We clearly showed that M-CSF increased the number of CXCR4+ cells in peripheral circulation, whereas the vascular injury induced SDF-1 expression in the injured artery. In this regard, a recent study identified G-CSF downregulation of CXCR4 expression as a mechanism for mobilization of bone marrow myeloid cells.22 We showed that G-CSF clearly reduced CXCR4 expression in bone marrow-derived MNCs whereas M-CSF had no effect; this suggests that G-CSF and M-CSF may mobilize CXCR4+ cells by distinct mechanisms. The mobilized CXCR4+ cells were recruited; they interacted with SDF-1 and contribute to accelerated neointimal formation, indicating that the SDF-1–CXCR4 system plays an important role in neointimal formation after vascular injury. Although Weber and colleagues23,24 recently reported that the SDF-1–CXCR4 system contributed to the recruitment of bone marrow-derived SMC progenitor cells and neointimal formation after vascular injury in apoE−/− mice, we could not detect the mobilization of CXCR4+ cells after vascular injury in wild-type mice (data not shown). Therefore, it is possible that SDF-1–CXCR4 system may play a role in vascular repair under specific conditions such as hypercholesterolemia and M-CSF treatment. More recently, Zhang et al25 also demonstrated that the SDF-1–CXCR4 system contributed to neointimal formation after carotid artery ligation in endothelial nitric oxide synthase (eNOS) deficient mice. Thus, these investigations strongly support the findings of our study. We showed that although CXCR4+ cells were recruited, M-CSF treatment had no effect on reendothelialization after vascular injury. Additionally, this finding was supported by Weber et al24 who reported that the neutralization of SDF-1 did not alter the reendothelialization after vascular injury in apoE−/− mice. Conversely, Walter et al26 reported that the bone marrow MNCs or EPCs of heterozygous CXCR4+/− mice displayed reduced CXCR4 expression and attenuated neovascularization capacity, suggesting that the CXCR4+ cells function as EPCs in ischemic tissue. Taken together, we postulate that the CXCR4+ cells have the potential to function as both EPCs and SMC progenitor cells according to the circumstances, and the SDF-1–CXCR4 system may contribute to the pathogenesis of cardiovascular diseases.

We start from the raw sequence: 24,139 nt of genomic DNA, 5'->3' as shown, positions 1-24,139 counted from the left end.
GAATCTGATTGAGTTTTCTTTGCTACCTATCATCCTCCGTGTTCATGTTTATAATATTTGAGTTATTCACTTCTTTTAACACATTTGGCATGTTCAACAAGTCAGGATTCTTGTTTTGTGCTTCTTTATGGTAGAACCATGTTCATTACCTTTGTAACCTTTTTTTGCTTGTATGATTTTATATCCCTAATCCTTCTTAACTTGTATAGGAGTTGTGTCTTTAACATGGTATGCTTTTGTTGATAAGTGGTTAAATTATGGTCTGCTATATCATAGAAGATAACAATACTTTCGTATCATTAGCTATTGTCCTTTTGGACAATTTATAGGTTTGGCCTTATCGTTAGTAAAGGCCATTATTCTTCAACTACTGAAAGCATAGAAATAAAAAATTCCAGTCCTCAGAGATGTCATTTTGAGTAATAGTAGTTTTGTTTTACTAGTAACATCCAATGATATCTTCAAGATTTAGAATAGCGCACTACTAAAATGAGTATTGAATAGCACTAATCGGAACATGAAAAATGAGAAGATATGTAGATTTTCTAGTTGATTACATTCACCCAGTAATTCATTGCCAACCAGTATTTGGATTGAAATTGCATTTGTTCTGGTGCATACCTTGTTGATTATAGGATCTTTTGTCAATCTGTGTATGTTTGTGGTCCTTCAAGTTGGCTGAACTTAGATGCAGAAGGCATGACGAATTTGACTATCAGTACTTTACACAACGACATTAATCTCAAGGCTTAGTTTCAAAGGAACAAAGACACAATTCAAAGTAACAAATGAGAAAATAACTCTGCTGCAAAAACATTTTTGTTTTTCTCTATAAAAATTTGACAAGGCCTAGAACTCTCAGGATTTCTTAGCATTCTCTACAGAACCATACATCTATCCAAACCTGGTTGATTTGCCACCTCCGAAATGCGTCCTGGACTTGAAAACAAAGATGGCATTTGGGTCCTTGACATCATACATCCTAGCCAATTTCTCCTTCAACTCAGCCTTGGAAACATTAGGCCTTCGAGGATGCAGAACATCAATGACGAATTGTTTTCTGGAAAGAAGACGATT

The present study showed that M-CSF treatment increased the level of MCP-1 in serum. Because MCP-1 is a major chemokine that induces the recruitment and activation of monocytes,27,28 the accumulation of monocytes/macrophages at the injured artery might be mediated, at least in part, via MCP-1 induction.
Treatment with AMD3100 attenuated the M-CSF-induced neointimal formation after vascular injury; this suggests a therapeutic potential of this compound in treating the development of atherosclerosis and restenosis after PCI. Interestingly, recent investigations demonstrated that AMD3100 treatment rapidly mobilizes CD34+ hematopoietic stem cells from the bone marrow into peripheral circulation and synergistically enhances the mobilization of CD34+ cells in combination with G-CSF.29–31 More recently, Capoccia et al32 reported that G-CSF combined with AMD3100 promoted angiogenesis in a murine model of hindlimb ischemia. In our study, however, the reendothelialization was not affected by AMD3100. This discrepancy might be attributable to continuous or transient inhibition of CXCR4 signaling. In the study by Capoccia et al,32 AMD3100 was given by a single injection, while AMD3100 was given by a continuous infusion using an osmotic pump in our study. Therefore, we postulate that continuous CXCR4 inhibition abrogates the chemotactic activity for SDF-1 and homing to the site of vascular injury. Supporting this, a recent study demonstrated that continuous inhibition of CXCR4 signaling impaired functional capacity of EPCs and inhibited angiogenesis.26 Further investigations are required to use clinical application of this compound.
In summary, we demonstrated that M-CSF mobilized CXCR4+ cells from the bone marrow into peripheral circulation, and vascular injury induced SDF-1 expression in the injured artery. The bone marrow-derived CXCR4+ cells were recruited to the site of the injured artery where they interacted with SDF-1 resulting in the early development of neointimal formation. Further, we showed that the CXCR4 antagonist, AMD3100 significantly inhibited M-CSF-induced neointimal formation. These findings suggest that M-CSF accelerated neointimal formation after vascular injury, at least in part, via the SDF-1–CXCR4 system, and that the inhibition of the SDF-1–CXCR4 pathway might have therapeutic potential in the treatment of vascular injury.
We thank Junko Nakayama, Tomoko Hamaji, and Kazuko Misawa for excellent technical assistance, Muneo Yamada (Morinaga Milk Industry Co Ltd) for providing M-CSF, and Masaru Okabe (Osaka University) for providing GFP mice.
Sources of Funding
This study was supported by research grants from the Ministry of Education, Culture, Sports, Science, and Technology (to M.T. and U.I.), the Ministry of Health, Labor, and Welfare (to M.T. and U.I.), and Mitsubishi Pharma Research Foundation (to M.T.).
Original received July 24, 2006; final version accepted September 28, 2006.